Day 10: Deschutes National Forest to Deschutes National Forest - Four Legs on the Slow Road - CycleBlaze

September 5, 2014

Day 10: Deschutes National Forest to Deschutes National Forest

The forecasted below-freezing temperatures never come, so when we wake up our first instinct isn't to burrow deeper into the sleeping bag and stay there for the next four hours. Today we only settle in for two. When at last we return to the road, our ride takes us south toward La Pine, past a few expensive ranches but mostly a series of small, middle-income homes. We cruise on flat roads, shaded in part by stubby little pine trees, and follow the curves of the Lazy River while talking about Nickelodeon TV shows from the 1990s that we loved, like Salute Your Shorts and Hey Dude.

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When the surface becomes gravel, all of the traffic falls away and we ride side by side.

"It feels like Christmas morning," Kristen calls out to me.

"How so?"

"It's like this combination of peace and excitement. Like, you know how you don't have to go to school or work and everything is calm?"

"And where does the excitement come from?"

"It's just ... Everything is new, everything is spectacular and beautiful. I can't believe this is my life. Every day is a gift."

She pauses for a moment.

"Also, I'm in love, and that feels wonderful."

Speed blur.
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In La Pine we load up on food and water because we're passing through only one town for certain in the next two and a half days, and there's no guarantee what kind of food the town will have — or that we'll pass through town when the only store that sells food is open. The only thing I know for certain is that our tent will be the kind of place you'll only want to hang out in if you have extreme nasal congestion, because we load down our food bag with no fewer than five cans of beans and chili.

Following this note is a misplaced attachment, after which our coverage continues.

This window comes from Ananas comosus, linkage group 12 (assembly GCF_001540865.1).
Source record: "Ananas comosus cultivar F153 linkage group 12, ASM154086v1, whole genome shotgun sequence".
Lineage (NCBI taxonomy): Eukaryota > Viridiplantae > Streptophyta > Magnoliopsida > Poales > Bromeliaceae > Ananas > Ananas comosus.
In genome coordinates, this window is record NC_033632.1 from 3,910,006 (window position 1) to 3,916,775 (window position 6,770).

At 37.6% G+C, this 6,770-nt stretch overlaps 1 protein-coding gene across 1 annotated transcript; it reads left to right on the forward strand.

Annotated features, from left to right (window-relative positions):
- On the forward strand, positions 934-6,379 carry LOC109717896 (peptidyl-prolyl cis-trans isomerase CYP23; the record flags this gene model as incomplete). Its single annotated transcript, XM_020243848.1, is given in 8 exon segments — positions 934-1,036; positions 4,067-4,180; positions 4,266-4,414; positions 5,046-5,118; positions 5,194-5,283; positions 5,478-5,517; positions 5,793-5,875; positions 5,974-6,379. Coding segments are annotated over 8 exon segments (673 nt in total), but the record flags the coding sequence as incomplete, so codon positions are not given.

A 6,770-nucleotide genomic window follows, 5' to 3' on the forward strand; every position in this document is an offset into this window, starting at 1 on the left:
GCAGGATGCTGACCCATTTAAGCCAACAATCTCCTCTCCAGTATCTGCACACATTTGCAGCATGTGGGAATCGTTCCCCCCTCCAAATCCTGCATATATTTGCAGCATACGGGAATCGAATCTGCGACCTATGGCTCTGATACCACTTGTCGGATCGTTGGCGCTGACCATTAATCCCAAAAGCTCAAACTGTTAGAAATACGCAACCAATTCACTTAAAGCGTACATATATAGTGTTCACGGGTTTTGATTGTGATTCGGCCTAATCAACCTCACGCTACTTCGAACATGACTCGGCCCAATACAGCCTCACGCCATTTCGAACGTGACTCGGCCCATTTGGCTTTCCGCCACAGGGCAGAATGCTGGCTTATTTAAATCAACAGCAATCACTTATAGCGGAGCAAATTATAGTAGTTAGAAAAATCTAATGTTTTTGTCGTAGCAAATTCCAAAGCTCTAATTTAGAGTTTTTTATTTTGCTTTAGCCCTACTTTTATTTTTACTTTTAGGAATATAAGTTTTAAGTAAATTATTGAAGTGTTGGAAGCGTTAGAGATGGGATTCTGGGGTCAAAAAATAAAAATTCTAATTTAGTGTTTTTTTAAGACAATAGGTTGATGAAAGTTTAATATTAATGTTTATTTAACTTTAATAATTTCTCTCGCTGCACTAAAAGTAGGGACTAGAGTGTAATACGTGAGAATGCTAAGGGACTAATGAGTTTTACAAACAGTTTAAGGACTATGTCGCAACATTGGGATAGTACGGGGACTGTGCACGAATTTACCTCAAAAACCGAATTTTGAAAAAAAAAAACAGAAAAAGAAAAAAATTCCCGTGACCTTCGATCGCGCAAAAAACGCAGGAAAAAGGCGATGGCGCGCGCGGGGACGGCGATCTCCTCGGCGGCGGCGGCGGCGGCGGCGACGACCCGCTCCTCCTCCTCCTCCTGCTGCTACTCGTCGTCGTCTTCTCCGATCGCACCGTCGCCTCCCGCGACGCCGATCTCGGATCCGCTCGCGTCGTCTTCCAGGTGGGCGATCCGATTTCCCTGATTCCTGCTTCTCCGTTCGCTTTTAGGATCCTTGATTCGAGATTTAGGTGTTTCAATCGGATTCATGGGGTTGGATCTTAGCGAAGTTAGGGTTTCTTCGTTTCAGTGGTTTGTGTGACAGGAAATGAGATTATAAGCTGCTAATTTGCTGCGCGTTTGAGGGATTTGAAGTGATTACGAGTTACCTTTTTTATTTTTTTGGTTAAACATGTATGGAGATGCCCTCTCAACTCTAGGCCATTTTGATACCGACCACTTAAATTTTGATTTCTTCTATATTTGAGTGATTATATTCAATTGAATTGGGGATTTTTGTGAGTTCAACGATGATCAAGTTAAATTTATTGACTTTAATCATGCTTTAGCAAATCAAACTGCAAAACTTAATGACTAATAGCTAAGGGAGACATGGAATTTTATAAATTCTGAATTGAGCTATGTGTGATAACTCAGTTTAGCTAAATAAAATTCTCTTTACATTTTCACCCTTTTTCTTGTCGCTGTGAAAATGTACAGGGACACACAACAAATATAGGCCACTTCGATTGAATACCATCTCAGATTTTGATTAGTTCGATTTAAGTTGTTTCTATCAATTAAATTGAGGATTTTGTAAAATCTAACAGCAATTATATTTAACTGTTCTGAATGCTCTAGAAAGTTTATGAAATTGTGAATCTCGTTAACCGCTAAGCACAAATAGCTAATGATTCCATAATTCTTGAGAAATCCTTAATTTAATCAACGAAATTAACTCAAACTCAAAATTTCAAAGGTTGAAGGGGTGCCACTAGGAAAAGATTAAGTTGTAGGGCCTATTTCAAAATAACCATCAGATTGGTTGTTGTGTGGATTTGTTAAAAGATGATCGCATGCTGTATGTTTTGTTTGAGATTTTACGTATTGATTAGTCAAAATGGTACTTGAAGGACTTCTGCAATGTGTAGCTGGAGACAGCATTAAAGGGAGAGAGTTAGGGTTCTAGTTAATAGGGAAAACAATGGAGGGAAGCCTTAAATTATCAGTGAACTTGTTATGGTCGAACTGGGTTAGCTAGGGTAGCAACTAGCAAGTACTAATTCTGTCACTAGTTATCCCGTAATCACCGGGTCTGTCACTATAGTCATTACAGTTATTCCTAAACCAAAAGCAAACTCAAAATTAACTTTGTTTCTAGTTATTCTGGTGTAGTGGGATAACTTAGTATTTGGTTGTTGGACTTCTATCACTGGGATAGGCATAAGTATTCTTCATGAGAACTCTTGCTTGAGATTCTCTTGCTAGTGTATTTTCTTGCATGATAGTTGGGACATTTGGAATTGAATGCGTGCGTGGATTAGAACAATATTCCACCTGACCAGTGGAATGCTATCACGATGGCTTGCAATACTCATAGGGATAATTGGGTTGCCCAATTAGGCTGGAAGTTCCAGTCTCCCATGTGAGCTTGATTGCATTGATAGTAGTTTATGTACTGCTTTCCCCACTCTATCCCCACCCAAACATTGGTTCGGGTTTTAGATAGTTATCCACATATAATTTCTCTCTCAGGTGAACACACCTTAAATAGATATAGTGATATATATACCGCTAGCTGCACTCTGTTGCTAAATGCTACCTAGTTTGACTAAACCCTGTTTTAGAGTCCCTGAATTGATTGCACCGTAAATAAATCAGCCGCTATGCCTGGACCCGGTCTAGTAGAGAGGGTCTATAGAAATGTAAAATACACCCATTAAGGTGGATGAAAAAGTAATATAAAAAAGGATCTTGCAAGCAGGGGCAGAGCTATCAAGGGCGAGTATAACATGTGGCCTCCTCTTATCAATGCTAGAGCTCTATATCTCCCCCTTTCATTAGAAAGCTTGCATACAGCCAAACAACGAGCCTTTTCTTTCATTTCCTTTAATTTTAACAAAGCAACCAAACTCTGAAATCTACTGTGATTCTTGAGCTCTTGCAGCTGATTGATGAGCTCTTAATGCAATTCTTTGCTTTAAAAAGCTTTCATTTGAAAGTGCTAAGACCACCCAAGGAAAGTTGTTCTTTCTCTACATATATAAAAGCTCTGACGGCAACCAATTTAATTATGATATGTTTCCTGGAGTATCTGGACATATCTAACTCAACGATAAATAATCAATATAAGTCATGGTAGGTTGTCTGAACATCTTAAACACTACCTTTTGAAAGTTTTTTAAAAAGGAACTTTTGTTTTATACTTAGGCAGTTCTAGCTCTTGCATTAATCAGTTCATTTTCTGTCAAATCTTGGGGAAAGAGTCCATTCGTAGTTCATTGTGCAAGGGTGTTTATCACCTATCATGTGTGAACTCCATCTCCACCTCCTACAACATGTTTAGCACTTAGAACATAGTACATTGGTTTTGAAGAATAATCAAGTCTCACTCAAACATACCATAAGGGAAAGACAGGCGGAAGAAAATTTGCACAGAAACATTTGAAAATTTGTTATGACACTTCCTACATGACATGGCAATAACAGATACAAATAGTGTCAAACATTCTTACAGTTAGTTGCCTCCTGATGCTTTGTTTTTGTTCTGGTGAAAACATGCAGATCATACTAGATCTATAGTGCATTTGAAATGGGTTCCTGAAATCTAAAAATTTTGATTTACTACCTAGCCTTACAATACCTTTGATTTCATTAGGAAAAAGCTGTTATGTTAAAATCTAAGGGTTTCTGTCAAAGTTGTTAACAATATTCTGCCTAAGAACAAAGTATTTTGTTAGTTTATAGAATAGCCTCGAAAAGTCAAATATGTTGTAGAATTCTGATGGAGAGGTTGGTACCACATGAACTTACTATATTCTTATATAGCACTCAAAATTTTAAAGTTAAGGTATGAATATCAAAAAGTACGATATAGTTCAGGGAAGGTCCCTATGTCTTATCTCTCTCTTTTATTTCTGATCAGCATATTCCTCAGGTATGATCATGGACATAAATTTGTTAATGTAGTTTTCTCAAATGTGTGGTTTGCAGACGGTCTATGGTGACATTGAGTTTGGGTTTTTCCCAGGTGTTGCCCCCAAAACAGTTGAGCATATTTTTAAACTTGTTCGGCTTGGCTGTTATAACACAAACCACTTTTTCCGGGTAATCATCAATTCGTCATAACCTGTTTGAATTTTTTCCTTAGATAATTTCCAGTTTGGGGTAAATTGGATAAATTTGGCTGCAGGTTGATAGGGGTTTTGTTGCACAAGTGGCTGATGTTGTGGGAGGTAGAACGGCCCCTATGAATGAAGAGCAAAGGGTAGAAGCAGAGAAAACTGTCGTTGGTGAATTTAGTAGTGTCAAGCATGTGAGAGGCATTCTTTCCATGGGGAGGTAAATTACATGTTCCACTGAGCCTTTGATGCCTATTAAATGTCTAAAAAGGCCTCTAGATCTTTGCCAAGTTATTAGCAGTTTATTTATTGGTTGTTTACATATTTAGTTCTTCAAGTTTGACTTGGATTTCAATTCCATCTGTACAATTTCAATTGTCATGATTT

Kristen stands in line at the grocery store with a bunch of stuff laid out on the conveyor belt. Unprompted, she hears a voice from behind. It's a larger older guy with suspenders and a Carhartt shirt and a huge white beard, buying only a tub of hummus.

"That looks weird," he says matter-of-factly, referring to a package of blue corn flax seed tortillas.

Pause.

"I like corn tortillas. If anybody tells ya you got a soft shell taco but it's in a flour tortilla, that's a damn burrito."

End of conversation.

Loading up.
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Just south of town we hook a left and head to the southeast on Highway 31. The signs just after the turn refer to the area as the Oregon Outback, but with pine trees in all directions that seems like a line of crap. And for the rest of the day that's what we see: pine treets that become thicker as we head up, along with occasional dust devils and markers that make it clear what's private property and what's national forest. There's also an endless stream of roadside garbage, because of course this is America: broken glass, forty-four-ounce plastic soda cups, spent handgun shell casings, beer cans both crushed and uncrushed, chewing tobacco containers, and bungee cords.

Goodbye Cascades. It's been wonderful.